A model is a simplification of what happens in nature. Often there’s a weak link between the rules that dictate a model and the processes that generated the data. A model can still help us predict and interpret the patterns we observe though. This is especially relevant to comparative models, since we’re interested in the evolution of traits in the scale of thousands to millions of years, when we often only have information about topology, divergence times and trait data for living species. We estimate the parameters for a model to find parameter values that make the model explain the variation of the observed data as best as possible. I like to think of a model as the lenses in a pair of glasses used to view the world. A good fit to the data results in clean, perfect vision. With a bad fit though, things can get rather blurry.
In fact, fitting the parameters of a model to observed data is very similar to a first visit to an optometrist. If you wear glasses (or even just contact lenses) you’ll be familiar with the following scene: You’re trying to read letters on a wall while the optometrist tests multiple combinations of lenses and asks you which is the best. Most lenses aren’t going to help. Some will be good, perhaps a few are very good. At some point, it becomes difficult to distinguish among the top three or four pairs of lenses because they all seem to have a similar effect. In this example, ‘the different lenses’ can be interpreted as different combinations of parameter values of a model and ‘how clear you can see the letters’ is similar to how well the model fits to the data.
This analogy also applies to how our ‘ratematrix’ package searches for the evolutionary variance-covariance matrix that describes rates of evolution and the evolutionary integration among traits. A Markov-chain Monte Carlo (MCMC) acts as the optometrist trying different combinations of lenses and the likelihood function of the model informs whether the fit is good or bad. Each proposal of the MCMC tries a new combination of lenses, we keep the ones that help and reject the ones that are bad. The posterior distribution returned by our method is a collection of parameter combinations weighted by how well they fit to the data. It’s as if you could come home from your optometrist visit with all the top three lenses that seemed just right for you instead of making a hard decision in a rush.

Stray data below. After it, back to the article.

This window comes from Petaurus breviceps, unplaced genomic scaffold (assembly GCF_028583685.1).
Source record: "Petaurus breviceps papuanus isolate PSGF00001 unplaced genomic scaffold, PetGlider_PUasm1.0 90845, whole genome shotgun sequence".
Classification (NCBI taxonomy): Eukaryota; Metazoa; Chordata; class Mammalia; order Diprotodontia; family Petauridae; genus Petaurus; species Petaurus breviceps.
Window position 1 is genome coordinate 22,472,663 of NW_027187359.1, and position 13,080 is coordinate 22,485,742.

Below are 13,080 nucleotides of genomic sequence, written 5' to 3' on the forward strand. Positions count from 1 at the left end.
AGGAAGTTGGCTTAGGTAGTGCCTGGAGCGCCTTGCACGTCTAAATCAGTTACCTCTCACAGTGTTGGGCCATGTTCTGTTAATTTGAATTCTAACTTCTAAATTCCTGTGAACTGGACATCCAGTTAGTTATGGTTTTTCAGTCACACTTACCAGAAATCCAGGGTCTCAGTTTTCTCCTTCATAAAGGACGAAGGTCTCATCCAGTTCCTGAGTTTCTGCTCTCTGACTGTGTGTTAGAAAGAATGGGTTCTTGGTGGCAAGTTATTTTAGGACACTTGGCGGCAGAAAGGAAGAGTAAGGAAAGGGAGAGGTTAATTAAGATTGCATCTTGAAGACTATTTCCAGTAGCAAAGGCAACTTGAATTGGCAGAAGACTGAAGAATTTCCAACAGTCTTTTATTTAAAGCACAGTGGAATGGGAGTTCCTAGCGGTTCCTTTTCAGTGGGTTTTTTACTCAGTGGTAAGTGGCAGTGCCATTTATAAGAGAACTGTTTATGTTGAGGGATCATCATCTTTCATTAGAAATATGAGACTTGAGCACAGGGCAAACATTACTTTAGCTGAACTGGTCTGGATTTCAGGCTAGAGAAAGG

Care for Fancy Frames or Do You Just Want to See Better?
In our article, Luke and I estimate the parameters of a multivariate Brownian motion model of trait evolution allowing for discrete shift of rates in the tree using Bayesian MCMC. Our focus is on the parameters values rather than on answering which is the best among a set of candidate models (i.e. model selection). This is different to some maximum likelihood approaches which often select a single best model from a pool of models by using model choice methods, such as the Akaike Information Criteria (AIC).
Our method compares the rates of evolution on different regions of the phylogenetic tree and asks whether there’s enough information in the observed data to support the claim that rates are distinct by contrasting parameter values using summary statistics. Model choice focuses on the trade-off between model complexity and goodness-of-fit by asking whether a model with say, two rates adds enough information in order to compensate for the extra parameters when compared to a model with only a single rate. Also, our use of a posterior distribution of parameter estimates lets us compare rate estimates while taking into account the uncertainty in the fit of the model. Using AIC does not directly incorporate this information.
When fitting phylogenetic comparative models to trait data we want to better understand the patterns and, hopefully, the processes that lead to the evolution of biodiversity as we see it today. Our models are simplifications that may or may not fit the observed data well, but they certainly do not perfectly capture the evolutionary processes working generation after generation over millions of years. In the same way that finding frames that suit your style shouldn’t be your main aim when going to the optometrist, the question of whether we can pick a specific model in a pool that best fits our data might not be the most useful question. Our focus should be on how informative the parameter values of the models are and how well they can help us understand the world. We should aim at a pair of glasses that help us see more clearly — at the end of the day it doesn’t matter too much which frame you use.
To find out more read our Methods in Ecology and Evolution article ‘ratematrix: An R package for studying evolutionary integration among several traits on phylogenetic trees’ (No Subscription Required).